Xi Jinping Wants To Emulate Mao, Thinks U.S. Will Back Down on Taiwan: Ex-Australia PM

Xi Jinping would achieve Mao Zedong-level status in the Chinese Communist Party by capturing Taiwan and aims to do so in the coming decade by outcompeting the U.S. military, former Australian Prime Minister Kevin Rudd has said.

Rudd, now president of the Asia Society in New York, published his thoughts in the upcoming March/April issue of Foreign Affairs, in which he calls the next 10 years "the decade of living dangerously."

Taiwan is among the flashpoints in the Asia-Pacific where Washington and Beijing are likely to clash in the 2020s. Chinese leader Xi is growing in confidence as senior policymakers in Beijing view the U.S. as a power in "irreversible decline," wrote Rudd.

Department of Defense reports have laid out Beijing's military ambitions in the coming decades, including its plan to turn the People's Liberation Army (PLA) into a "world-class" modern fighting force capable of rivaling that of the U.S.—a milestone, Rudd said, is slated for 2027.

Taipei's own security analysis shows that the PLA seeks to lock the U.S. out of any Taiwan Strait conflict with the heavy use of anti-access/area denial—A2/AD—weaponry. Beijing's maritime claims and military operations in the East and South China Seas are part of that strategy.

Chinese officials, including Xi, have described Taiwan's "unification" with the mainland as among the country's core pursuits, but the Chinese leadership knows that a peaceful resolution to its "Taiwan problem" is now less likely than any time in the past 70 years, said Rudd, who was Australia's foreign minister under Prime Minister Julia Gillard and also served as a diplomat in Beijing in the 1980s.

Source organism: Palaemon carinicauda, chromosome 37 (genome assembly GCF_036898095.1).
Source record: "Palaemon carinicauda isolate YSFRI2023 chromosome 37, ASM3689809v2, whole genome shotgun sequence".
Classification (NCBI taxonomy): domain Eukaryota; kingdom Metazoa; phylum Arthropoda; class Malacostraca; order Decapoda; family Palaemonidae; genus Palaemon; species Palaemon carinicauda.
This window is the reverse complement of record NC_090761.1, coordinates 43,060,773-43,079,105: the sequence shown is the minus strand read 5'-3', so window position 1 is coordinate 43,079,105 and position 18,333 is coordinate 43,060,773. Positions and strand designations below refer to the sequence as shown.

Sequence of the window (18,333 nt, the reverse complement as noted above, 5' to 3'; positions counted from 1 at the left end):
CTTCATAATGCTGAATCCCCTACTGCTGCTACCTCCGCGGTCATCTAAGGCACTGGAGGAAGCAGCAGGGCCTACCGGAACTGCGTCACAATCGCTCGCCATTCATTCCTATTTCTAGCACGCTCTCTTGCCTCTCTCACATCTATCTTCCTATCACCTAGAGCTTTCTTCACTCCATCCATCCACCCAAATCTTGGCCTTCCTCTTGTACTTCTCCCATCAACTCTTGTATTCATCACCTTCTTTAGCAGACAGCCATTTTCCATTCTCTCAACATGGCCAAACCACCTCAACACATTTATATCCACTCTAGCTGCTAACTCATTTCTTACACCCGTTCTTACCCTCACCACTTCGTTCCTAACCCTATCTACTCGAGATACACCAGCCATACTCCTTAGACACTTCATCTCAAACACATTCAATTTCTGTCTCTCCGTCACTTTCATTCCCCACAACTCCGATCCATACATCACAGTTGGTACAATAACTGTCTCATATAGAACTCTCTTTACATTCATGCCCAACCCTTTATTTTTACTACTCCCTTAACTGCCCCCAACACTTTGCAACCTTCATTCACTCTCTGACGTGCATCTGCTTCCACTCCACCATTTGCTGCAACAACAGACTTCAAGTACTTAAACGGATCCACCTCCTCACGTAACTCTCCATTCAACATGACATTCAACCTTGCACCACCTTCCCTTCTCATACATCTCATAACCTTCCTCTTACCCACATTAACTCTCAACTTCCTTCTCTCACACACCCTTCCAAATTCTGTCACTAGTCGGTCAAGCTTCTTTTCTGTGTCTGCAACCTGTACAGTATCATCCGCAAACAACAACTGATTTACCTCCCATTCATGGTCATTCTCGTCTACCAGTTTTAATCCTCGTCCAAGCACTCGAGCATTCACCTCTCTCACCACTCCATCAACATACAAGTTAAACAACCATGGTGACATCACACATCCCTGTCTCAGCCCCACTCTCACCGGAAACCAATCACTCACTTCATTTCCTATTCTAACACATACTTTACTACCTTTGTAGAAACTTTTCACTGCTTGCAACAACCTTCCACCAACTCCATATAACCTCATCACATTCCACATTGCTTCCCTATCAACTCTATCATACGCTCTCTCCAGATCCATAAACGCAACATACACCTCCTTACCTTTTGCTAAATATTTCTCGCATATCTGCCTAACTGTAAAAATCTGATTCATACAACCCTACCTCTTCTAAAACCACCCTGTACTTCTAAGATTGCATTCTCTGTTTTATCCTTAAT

"China has become more authoritarian under Xi, and the promise of reunification under a 'one country, two systems' formula has evaporated as the Taiwanese look to Hong Kong, where China has imposed a harsh new national security law, arrested opposition politicians, and restricted media freedom," he wrote.

By supplanting the U.S. military, at least in Asia, and exerting overwhelming military power in the Taiwan Strait, Beijing could make Washington back down from a war it thinks it will lose, said Rudd.

"Without U.S. backing, Xi believes, Taiwan would either capitulate or fight on its own and lose," the former PM wrote, adding that achieving the "paramount goal" of seizing Taiwan "would put [Xi] on the same level within the CCP pantheon as Mao Zedong."

Still, despite the Chinese leader's bullish ambitions, Rudd argues that decision-makers in Zhongnanhai face significant challenges, including Taiwan's own defensive capabilities—boosted in recent years by U.S. arms sales under former President Donald Trump—as well as the inevitable and "irreparable damage" to Chinese political legitimacy resulting from such a military campaign to capture democratic Taiwan.

Chief among Beijing's potential miscalculations, however, may be the unpredictable nature of the U.S.'s response in a Taiwan Strait contingency.

By predicting Washington would not fight a war it could not win, Beijing was "projecting its own deep strategic realism," said Rudd, citing the belief that an unsuccessful military campaign could result in the loss of American prestige and standing.

He added: "What China does not include in this calculus is the reverse possibility: that the failure to fight for a fellow democracy that the United States has supported for the entire postwar period would also be catastrophic for Washington, particularly in terms of the perception of U.S. allies in Asia, who might conclude that the American security guarantees they have long relied on are worthless—and then seek their own arrangements with China."